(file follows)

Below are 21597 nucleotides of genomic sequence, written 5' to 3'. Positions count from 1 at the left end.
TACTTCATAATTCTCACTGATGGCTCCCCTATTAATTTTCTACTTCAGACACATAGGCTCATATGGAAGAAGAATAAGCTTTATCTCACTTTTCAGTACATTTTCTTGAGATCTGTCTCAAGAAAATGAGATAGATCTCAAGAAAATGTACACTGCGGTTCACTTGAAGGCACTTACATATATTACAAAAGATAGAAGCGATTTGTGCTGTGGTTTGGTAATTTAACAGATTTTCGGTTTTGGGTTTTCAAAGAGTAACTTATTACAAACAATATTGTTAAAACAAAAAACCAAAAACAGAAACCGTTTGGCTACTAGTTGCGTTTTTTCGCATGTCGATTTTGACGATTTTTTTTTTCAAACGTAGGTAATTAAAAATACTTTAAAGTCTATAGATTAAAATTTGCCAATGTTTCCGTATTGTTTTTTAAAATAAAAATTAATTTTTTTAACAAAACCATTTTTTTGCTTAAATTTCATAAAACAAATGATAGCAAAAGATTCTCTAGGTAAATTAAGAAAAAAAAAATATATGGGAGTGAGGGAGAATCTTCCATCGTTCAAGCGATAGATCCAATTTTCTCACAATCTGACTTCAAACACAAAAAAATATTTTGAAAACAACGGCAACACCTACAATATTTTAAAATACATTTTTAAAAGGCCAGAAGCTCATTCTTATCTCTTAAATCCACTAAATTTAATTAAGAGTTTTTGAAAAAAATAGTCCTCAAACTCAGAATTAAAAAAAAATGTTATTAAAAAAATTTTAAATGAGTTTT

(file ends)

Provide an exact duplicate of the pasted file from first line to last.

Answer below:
Below are 21597 nucleotides of genomic sequence, written 5' to 3'. Positions count from 1 at the left end.
TACTTCATAATTCTCACTGATGGCTCCCCTATTAATTTTCTACTTCAGACACATAGGCTCATATGGAAGAAGAATAAGCTTTATCTCACTTTTCAGTACATTTTCTTGAGATCTGTCTCAAGAAAATGAGATAGATCTCAAGAAAATGTACACTGCGGTTCACTTGAAGGCACTTACATATATTACAAAAGATAGAAGCGATTTGTGCTGTGGTTTGGTAATTTAACAGATTTTCGGTTTTGGGTTTTCAAAGAGTAACTTATTACAAACAATATTGTTAAAACAAAAAACCAAAAACAGAAACCGTTTGGCTACTAGTTGCGTTTTTTCGCATGTCGATTTTGACGATTTTTTTTTTCAAACGTAGGTAATTAAAAATACTTTAAAGTCTATAGATTAAAATTTGCCAATGTTTCCGTATTGTTTTTTAAAATAAAAATTAATTTTTTTAACAAAACCATTTTTTTGCTTAAATTTCATAAAACAAATGATAGCAAAAGATTCTCTAGGTAAATTAAGAAAAAAAAAATATATGGGAGTGAGGGAGAATCTTCCATCGTTCAAGCGATAGATCCAATTTTCTCACAATCTGACTTCAAACACAAAAAAATATTTTGAAAACAACGGCAACACCTACAATATTTTAAAATACATTTTTAAAAGGCCAGAAGCTCATTCTTATCTCTTAAATCCACTAAATTTAATTAAGAGTTTTTGAAAAAAATAGTCCTCAAACTCAGAATTAAAAAAAAATGTTATTAAAAAAATTTTAAATGAGTTTT